The centenary of women’s franchise prompted me to dig out the one photograph in my family’s collections that depicts women involved in politics.
The Representation of the People Act 1918 gave women the vote for Members of Parliament in the United Kingdom for the first time. It granted voting rights for all men aged over 21 resident in the constituency. However, the franchise only applied to women aged over 30 who also met one of three further criteria:
- occupied property valued at five pounds as a tenant or owner in their own right
- was the wife of a husband who met the above property requirement
- a University graduate
It is striking that this photo is a group of women, but it was taken over a decade later than the 1918 Act. The clothes and hairstyles, especially of the younger women, date from the 1920s or 1930s. The banners give further clues:
Wellcome to Old Newton Labour Party
Vote for Owen Aves
Womens 21 Vote
The women 21 reference chimes with the reduction of voting age to 21 and removal of the property requirement for women brought in by the Representation of the People (Equal Franchise) Act, 1928. Old Newton was in the Eye Division constituency in Suffolk. Owen Aves was the Labour candidate in the General Election of 30 May 1929. He didn’t win the seat or stand again in the constituency, so we can be sure this photograph was taken during to the 1929 election campaign.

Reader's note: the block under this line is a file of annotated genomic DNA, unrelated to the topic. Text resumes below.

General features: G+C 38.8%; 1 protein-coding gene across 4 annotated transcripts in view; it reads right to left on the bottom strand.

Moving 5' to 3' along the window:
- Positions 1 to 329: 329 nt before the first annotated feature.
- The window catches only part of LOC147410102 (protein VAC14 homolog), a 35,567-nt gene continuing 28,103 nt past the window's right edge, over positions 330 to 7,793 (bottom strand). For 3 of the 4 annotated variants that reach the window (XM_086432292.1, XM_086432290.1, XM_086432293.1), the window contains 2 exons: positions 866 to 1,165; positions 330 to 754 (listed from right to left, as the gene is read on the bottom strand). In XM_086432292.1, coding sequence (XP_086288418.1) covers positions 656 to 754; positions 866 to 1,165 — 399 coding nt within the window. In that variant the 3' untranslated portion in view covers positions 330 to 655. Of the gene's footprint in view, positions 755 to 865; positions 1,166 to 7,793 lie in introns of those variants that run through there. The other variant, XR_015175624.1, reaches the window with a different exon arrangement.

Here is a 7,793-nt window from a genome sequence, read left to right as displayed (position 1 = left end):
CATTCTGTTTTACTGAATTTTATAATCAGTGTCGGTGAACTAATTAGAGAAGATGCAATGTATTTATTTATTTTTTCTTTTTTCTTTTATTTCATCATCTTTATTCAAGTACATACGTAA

Based on comparison with other photographs in the family collection, the lady standing leftmost was most likely Ellen Elizabeth Shave, nee Knock, born in 1871. Who were the other women? If you recognise them, I would love to know.
© Sue Adams 2018